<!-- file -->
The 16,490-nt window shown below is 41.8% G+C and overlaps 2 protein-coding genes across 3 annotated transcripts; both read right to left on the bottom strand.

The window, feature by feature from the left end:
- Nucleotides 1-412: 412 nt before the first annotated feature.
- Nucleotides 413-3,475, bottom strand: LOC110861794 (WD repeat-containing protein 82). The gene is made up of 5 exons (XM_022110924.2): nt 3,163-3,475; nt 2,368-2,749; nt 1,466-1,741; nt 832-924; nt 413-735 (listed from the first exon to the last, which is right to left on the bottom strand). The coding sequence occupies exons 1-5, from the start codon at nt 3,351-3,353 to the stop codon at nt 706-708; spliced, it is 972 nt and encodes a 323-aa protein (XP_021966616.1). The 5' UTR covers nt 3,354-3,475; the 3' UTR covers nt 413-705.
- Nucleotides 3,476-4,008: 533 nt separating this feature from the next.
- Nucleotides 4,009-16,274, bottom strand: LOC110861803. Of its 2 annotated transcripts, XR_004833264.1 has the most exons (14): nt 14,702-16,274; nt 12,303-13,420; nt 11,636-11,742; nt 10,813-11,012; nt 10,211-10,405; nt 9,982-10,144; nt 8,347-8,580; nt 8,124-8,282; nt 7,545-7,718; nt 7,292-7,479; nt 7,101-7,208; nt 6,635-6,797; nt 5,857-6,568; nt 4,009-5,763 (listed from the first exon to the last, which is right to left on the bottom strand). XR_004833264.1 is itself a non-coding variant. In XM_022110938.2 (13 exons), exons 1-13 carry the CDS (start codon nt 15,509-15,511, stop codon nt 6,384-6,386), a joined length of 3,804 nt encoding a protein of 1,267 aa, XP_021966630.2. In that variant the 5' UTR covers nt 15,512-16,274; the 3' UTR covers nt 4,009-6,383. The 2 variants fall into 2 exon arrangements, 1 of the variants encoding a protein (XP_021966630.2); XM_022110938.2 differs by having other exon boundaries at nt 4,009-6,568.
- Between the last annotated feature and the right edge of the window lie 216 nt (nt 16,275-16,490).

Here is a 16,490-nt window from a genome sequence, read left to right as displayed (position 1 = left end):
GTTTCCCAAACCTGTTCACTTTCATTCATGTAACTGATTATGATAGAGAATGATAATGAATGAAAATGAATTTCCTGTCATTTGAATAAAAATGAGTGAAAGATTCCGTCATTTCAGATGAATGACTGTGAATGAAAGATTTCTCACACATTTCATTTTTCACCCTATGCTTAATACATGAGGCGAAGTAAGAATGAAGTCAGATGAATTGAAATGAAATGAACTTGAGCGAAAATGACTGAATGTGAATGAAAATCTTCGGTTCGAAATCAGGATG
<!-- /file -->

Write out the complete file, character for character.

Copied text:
The 16,490-nt window shown below is 41.8% G+C and overlaps 2 protein-coding genes across 3 annotated transcripts; both read right to left on the bottom strand.

The window, feature by feature from the left end:
- Nucleotides 1-412: 412 nt before the first annotated feature.
- Nucleotides 413-3,475, bottom strand: LOC110861794 (WD repeat-containing protein 82). The gene is made up of 5 exons (XM_022110924.2): nt 3,163-3,475; nt 2,368-2,749; nt 1,466-1,741; nt 832-924; nt 413-735 (listed from the first exon to the last, which is right to left on the bottom strand). The coding sequence occupies exons 1-5, from the start codon at nt 3,351-3,353 to the stop codon at nt 706-708; spliced, it is 972 nt and encodes a 323-aa protein (XP_021966616.1). The 5' UTR covers nt 3,354-3,475; the 3' UTR covers nt 413-705.
- Nucleotides 3,476-4,008: 533 nt separating this feature from the next.
- Nucleotides 4,009-16,274, bottom strand: LOC110861803. Of its 2 annotated transcripts, XR_004833264.1 has the most exons (14): nt 14,702-16,274; nt 12,303-13,420; nt 11,636-11,742; nt 10,813-11,012; nt 10,211-10,405; nt 9,982-10,144; nt 8,347-8,580; nt 8,124-8,282; nt 7,545-7,718; nt 7,292-7,479; nt 7,101-7,208; nt 6,635-6,797; nt 5,857-6,568; nt 4,009-5,763 (listed from the first exon to the last, which is right to left on the bottom strand). XR_004833264.1 is itself a non-coding variant. In XM_022110938.2 (13 exons), exons 1-13 carry the CDS (start codon nt 15,509-15,511, stop codon nt 6,384-6,386), a joined length of 3,804 nt encoding a protein of 1,267 aa, XP_021966630.2. In that variant the 5' UTR covers nt 15,512-16,274; the 3' UTR covers nt 4,009-6,383. The 2 variants fall into 2 exon arrangements, 1 of the variants encoding a protein (XP_021966630.2); XM_022110938.2 differs by having other exon boundaries at nt 4,009-6,568.
- Between the last annotated feature and the right edge of the window lie 216 nt (nt 16,275-16,490).

Here is a 16,490-nt window from a genome sequence, read left to right as displayed (position 1 = left end):
GTTTCCCAAACCTGTTCACTTTCATTCATGTAACTGATTATGATAGAGAATGATAATGAATGAAAATGAATTTCCTGTCATTTGAATAAAAATGAGTGAAAGATTCCGTCATTTCAGATGAATGACTGTGAATGAAAGATTTCTCACACATTTCATTTTTCACCCTATGCTTAATACATGAGGCGAAGTAAGAATGAAGTCAGATGAATTGAAATGAAATGAACTTGAGCGAAAATGACTGAATGTGAATGAAAATCTTCGGTTCGAAATCAGGATG